Reading Scripture: Mark 3: 1-6

Today’s story is entitled Healing a Withered Hand.

More Sabbath talk, let’s see where this takes us.

I guess that Jesus, in the previous section, was walking through a field on his way to synagogue on Friday evening.

Image result for ancient synagogue

There just happened to be a guy with a withered hand there. To my knowledge, Jews did not like unclean people, so I have to wonder why the Jews allowed this guy into their synagogue. Furthermore, knowing that it was against the law to heal someone on the Sabbath, surely the guy didn’t come to get healed. The whole situation feels a little setup.

Since it’s an issue of Sabbath law that the people are waiting on, it should be noted that the law at the time said you could only heal someone on the Sabbath if it was life threatening, not something as easy to cope with as a shriveled hand.

I would like to take a step aside here to point out how common the idea of healing was to these people. So much so that the law said that you couldn’t heal someone on a given day, you had to wait for a workday. How the world has changed! I have to wonder, were there ever healings? Are there still? There are stories, but there are always stories. I am open to the possibility, but I have not experienced such things. For someone so common 2000 years ago, what happened!?

Image result for miraculous healing

On the other hand, how casually these people went out to plot an assassination. How familiar they seemed with death, and unconcerned with breaking the fairly clear, “thou shall not kill” rule. These are the righteous ones Jesus spoke of earlier? These are the healthy? Perhaps this suggests that Jesus was speaking sarcastically before? Yes, sarcasm has existed for as long as there has been language.

Alrighty, back to the focus of this entire story. “Is it lawful to do good on the Sabbath, or evil, to save a life or destroy it?” This seems directly related to the last section about the laws of Sabbath being open for interpretation, about the restrictions being meant to help people, not hurt or hinder them.

Fascinating point, though, is that Jesus looked at them in anger and grief. As if he couldn’t believe that people would rather let this man suffer one more day with this deformity rather than follow arbitrary, man-made rules about the Sabbath. If Jesus knew everything there was to know, he would have known their hearts before their reaction (as he seems to in other instances). Anger, in this case, seems to be righteous anger, inflamed by the apathy of the crowd, the lack of compassion. However, what motivated that apathy, that lack of compassion? Might have it been a fear of God? A desire to do God’s will to the best of their ability?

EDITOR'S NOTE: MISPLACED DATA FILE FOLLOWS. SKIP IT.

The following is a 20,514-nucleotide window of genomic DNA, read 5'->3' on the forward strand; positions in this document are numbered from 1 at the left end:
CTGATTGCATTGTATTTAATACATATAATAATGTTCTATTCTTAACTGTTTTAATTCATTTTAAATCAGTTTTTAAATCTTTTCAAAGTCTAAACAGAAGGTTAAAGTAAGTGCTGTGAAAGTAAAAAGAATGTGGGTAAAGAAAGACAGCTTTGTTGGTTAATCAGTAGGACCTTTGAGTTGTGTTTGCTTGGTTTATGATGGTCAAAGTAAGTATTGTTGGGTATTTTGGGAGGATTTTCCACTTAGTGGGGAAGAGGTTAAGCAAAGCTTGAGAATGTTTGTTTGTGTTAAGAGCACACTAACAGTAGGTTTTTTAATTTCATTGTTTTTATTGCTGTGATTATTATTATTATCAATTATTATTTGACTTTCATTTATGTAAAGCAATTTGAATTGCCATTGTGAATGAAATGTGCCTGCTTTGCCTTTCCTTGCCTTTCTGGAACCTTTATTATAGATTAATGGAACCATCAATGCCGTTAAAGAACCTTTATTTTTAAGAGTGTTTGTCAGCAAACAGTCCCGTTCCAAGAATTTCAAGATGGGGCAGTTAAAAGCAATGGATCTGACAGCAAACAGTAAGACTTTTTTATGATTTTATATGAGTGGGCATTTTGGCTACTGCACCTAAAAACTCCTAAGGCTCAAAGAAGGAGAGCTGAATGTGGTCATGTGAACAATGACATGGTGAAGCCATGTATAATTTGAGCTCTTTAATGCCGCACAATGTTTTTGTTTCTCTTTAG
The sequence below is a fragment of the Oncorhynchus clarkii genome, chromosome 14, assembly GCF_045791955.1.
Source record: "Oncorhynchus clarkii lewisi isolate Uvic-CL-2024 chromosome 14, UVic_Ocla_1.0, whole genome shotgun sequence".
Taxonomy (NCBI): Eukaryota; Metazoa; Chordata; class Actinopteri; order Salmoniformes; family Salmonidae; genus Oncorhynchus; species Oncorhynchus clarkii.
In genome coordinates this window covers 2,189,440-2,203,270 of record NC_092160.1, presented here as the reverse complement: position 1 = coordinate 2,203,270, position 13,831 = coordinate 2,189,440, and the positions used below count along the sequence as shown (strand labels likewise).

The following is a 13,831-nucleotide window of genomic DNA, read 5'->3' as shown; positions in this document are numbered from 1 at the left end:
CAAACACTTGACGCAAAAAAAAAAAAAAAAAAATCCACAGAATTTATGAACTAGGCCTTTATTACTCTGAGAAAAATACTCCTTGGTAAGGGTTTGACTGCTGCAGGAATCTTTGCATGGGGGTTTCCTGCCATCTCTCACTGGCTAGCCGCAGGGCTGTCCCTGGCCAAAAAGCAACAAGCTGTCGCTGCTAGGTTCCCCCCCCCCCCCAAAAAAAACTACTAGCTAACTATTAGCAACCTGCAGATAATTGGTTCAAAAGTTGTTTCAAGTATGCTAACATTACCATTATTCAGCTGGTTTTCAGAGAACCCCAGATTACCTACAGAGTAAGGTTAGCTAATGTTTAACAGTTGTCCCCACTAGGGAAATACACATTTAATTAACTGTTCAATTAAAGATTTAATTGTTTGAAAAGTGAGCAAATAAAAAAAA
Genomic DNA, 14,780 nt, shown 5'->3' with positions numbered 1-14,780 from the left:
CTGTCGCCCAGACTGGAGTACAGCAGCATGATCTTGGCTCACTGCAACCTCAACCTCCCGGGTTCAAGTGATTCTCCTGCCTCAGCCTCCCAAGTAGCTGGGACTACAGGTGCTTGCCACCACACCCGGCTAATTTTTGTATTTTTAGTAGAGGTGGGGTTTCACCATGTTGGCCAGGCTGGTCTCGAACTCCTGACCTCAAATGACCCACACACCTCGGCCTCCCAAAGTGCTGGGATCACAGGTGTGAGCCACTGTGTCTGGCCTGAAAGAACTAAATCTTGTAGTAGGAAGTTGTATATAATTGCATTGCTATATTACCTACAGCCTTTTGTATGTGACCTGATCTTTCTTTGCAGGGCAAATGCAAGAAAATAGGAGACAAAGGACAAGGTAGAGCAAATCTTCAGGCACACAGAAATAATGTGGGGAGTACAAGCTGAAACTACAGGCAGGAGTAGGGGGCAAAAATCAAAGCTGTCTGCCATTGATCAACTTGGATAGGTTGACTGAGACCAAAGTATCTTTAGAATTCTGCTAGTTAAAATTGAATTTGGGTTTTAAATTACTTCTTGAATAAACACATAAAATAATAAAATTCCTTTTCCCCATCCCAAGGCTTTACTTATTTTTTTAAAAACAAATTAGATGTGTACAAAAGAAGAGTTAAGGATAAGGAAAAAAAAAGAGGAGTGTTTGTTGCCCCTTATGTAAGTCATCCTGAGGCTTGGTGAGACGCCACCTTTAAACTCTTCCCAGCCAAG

Anger, in this case, seems to be righteous anger, inflamed by the apathy of the crowd, the lack of compassion. However, what motivated that apathy, that lack of compassion? Might have it been a fear of God? After all “To obey the Lord is the fundamental principle for wise living.” Perhaps they shared a desire to do God’s will to the best of their ability? Certainly, if Jesus had been able to see such desires in their hearts, he would not have been angry at them, but show compassion. “I see that you desire to do the right thing, let me show you what the right thing is.” Perhaps this is a glimpse that Jesus does not know everything there is to know?

Truly, Jesus’ anger here makes a lot more sense if he is human. A human, with a special understanding of God’s will, and a special message for us. A human with emotions that lash out. A human who can’t understand why people might feel the way they do, and so become frustrated.

Food for thought.

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